I love road trips.
The changing contours of the sky, with cotton-like clouds leading the way. Fields acting like stoic companions throughout, though the vegetation keeps changing every few miles.
Its thrilling and tiring and arduous and adventurous and a treat to the eyes and therapeutic and more.
So with one week in hand, one Innova and 3400 kms (that was the final count, totally unplanned), we were off to explore Karnataka by road from Mumbai.
I looked at the Map online. It seemed an effortless journey. A smooth, no-fuss NH 4 sprawling from Mumbai to Bangalore. The plan had everything: comfort, pre-booked hotels, great roads, timely arrivals.
BUT what is a road trip without last minute changes and deviations and cancellations and frantic phone calls and last minute recommendations from a superb fellow travel blogger?
So on Shrinidhi Hande’s suggestion, a few last minute changes were made and the route was diverted from NH 4 to the much more scenic, much narrower and winding state highways of this gorgeous state of Karnataka.
The new route of the 3400 kms journey (some of it planned, some totally impromptu) mapped as follows:
Mumbai- Hubli- Jog falls- Shimoga- Chikmaglur- Belur- Halebidu- Madikeri – Mysore- Bangalore- Tirupati – Horsley Hills- Lepakshi – Bangalore- Kolhapur -Mumbai
The trip had everything: from picturesque views, to lush green fields, to rural houses scattered into the distance.
From archaeological wonders, temple ruins and historic temples to rocky mountains and fragrant forests. From palaces of a lost Kingdom and different variants of Sambhar and Rasam as we travelled from the north of Karnataka to the south.
The first in this series, this post is about the magnificent roads of Karnataka, giving you every reason to drive this stretch during the monsoons for the views it offers.
From Mumbai to Hubli, the drive is a highway drive. Lush green during the rains, 4 laned , extremely comfortable, with the Western ghats and windmills of Satara for company.
It is from Hubli that you bid goodbye to the comforts of the NH and nature welcomes you with open arms.
The journey from Hubli to Jog falls is through Sirsi, a small hamlet nestled in the heart of the Western ghats. The journey is through dense forests and the road is a single lane but extremely well maintained up to Siddhapur.
Throughout the journey to Jog falls, you see thick plantations of areca nut and paddy fields. After Siddhapur, as you are closer to the falls, the road is a tad bit bumpy.
Jog Falls are the second highest falls in India and the splendor needs to be seen to be believed.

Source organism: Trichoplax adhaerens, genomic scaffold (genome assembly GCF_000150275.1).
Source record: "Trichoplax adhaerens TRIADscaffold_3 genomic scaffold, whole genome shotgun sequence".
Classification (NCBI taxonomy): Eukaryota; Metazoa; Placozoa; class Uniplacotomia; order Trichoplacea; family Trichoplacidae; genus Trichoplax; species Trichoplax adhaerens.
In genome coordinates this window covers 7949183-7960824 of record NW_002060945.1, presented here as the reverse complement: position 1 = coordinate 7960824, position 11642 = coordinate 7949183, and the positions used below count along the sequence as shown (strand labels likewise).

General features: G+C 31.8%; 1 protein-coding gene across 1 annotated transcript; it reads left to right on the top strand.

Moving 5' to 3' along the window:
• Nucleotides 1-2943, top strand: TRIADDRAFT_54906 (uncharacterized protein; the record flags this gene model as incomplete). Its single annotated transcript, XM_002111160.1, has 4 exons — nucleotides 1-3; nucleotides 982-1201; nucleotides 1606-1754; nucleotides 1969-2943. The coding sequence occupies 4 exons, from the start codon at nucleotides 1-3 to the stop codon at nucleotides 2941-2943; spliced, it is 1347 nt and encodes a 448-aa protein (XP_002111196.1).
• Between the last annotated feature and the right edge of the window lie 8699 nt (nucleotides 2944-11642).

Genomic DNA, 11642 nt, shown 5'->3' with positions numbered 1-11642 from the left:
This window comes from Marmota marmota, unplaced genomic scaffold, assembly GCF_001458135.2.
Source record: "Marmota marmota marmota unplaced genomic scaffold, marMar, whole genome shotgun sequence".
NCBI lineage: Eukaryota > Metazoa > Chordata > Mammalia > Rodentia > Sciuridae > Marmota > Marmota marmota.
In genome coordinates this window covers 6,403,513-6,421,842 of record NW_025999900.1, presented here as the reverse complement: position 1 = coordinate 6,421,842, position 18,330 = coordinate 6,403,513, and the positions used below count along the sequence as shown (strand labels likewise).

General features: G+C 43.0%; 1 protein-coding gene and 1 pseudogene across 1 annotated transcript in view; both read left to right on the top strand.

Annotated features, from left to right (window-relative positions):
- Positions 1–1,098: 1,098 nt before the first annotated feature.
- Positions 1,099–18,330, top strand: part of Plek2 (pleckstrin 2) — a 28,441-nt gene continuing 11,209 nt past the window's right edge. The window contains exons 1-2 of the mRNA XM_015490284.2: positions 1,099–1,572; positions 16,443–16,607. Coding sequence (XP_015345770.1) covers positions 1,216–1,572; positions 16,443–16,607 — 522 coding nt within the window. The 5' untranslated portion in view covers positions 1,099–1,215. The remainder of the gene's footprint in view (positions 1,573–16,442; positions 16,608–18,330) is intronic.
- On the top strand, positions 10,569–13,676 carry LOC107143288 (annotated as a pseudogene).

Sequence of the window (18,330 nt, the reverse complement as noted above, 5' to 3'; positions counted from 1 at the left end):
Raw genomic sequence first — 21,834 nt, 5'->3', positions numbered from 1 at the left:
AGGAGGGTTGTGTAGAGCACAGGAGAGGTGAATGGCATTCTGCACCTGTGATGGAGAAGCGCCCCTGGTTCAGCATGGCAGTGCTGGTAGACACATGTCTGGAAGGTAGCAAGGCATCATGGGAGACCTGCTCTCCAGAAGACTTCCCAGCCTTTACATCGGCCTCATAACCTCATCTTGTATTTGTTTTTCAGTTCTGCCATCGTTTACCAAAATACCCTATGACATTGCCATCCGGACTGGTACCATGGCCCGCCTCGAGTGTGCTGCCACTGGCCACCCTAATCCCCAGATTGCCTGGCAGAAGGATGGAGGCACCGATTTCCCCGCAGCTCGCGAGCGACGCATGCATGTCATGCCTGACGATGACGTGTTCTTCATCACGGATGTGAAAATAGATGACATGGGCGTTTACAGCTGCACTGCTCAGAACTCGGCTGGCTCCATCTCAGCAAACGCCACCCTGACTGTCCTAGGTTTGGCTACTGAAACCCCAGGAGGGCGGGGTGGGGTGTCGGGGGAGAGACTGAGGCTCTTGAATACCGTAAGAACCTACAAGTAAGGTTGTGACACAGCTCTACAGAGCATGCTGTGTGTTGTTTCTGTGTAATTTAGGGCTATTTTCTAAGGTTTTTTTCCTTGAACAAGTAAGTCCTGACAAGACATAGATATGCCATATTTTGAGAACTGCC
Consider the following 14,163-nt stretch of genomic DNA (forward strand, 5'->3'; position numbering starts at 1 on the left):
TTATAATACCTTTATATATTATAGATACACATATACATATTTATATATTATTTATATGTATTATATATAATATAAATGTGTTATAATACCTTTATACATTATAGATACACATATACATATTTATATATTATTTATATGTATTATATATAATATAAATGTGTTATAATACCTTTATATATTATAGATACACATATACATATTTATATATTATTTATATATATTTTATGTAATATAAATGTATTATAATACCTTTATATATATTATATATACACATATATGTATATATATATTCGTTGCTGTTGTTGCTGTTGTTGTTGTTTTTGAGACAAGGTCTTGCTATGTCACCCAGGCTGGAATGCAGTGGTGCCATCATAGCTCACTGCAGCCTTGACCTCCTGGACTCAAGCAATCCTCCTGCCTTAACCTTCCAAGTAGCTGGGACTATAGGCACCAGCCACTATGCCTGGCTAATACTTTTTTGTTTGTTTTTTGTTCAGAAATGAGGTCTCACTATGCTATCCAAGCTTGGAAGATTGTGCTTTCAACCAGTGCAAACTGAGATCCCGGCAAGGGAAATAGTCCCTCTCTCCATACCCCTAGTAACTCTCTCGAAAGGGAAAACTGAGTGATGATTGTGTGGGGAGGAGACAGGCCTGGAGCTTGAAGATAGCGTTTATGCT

1. Visit ONLY after considerable rains to see the falls in their full glory and when there is a fog prevalent for excellent photo ops.
2. There are 1000 steps to the base of the falls. Make sure you climb down at least 150 for a better view.
3. The gate to go down opens mostly after 10 AM. On some days it opens at 9.30 AM.
4. Once you are near Jog falls, there are two entrances: One is an old entrance which is actually the backside. There are absolutely no railings and this is a secluded area.
Make sure you enter the front side of the falls via a huge complex, which is a few KMs away.
5. Photo enthusiasts: Please carry your tripod for some slow shutter shots!
Post the visit to the falls, the scenic drive continued. Shimoga was bypassed and as the distance to Chikmaglur decreased, the countryside was akin a picture postcard.
Winding roads overlooked green pastures for a few kms and then the view simply vanished!
Because now we were enveloped in coffee plantations! Chikamaglur is the Coffee capital of Karnataka and the next 30 minutes (before the actual town arrived), we whizzed by the dense coffee plantations with pepper wrapped around the trees in abundance.
The place is an ideal retreat for nature lovers. A sign board reads Mullayanagiri : 13 Kms.
It is a very tough choice. The journey ahead is long and tiring. Temples of Belur and Halebidu need to be covered as well. But then you cannot really see ‘everything’, no matter how close you are to ‘everything’.
Just a small coffee break in this small paradise. No, I definitely haven’t seen Chikamaglur. But then I have seen a place I know I will return to. For its dark, surreal views with sunlight barely filtering in. For its mountains colored in various shades of green and for its ‘Kaapi’ like no other.
This day was insanely hectic, yet beautiful and still not over. Belur-Halebidu temples just 25 Km from Chikmaglur require ample of time for exploration and are totally worth it. After Belur we were on the road again, back to intermittent network and gorgeous views.
The distance from Belur to Madikeri (coorg) is 123 km.
It is almost dusk. Coffee estates on either side of the curvy roads.
The jungle is mesmerizing. With the cacophony of birds outside, I sit with windows rolled down, taking in the sights and the sounds of the forest.
It was fragrant and refreshing. The forest can appease the senses in ways we cannot imagine. With the scents of sandalwood wafting through my window, I wonder if anything else could be more therapeutic, as an eventful day on the road comes to an end.
Distance covered in day one: Hubli- Madikeri : 506 kms.
Note: Stay tuned for the entire series of posts on the destinations visited.
Also the site has been revamped! 🙂 Please subscribe again so that you don’t miss upcoming posts 🙂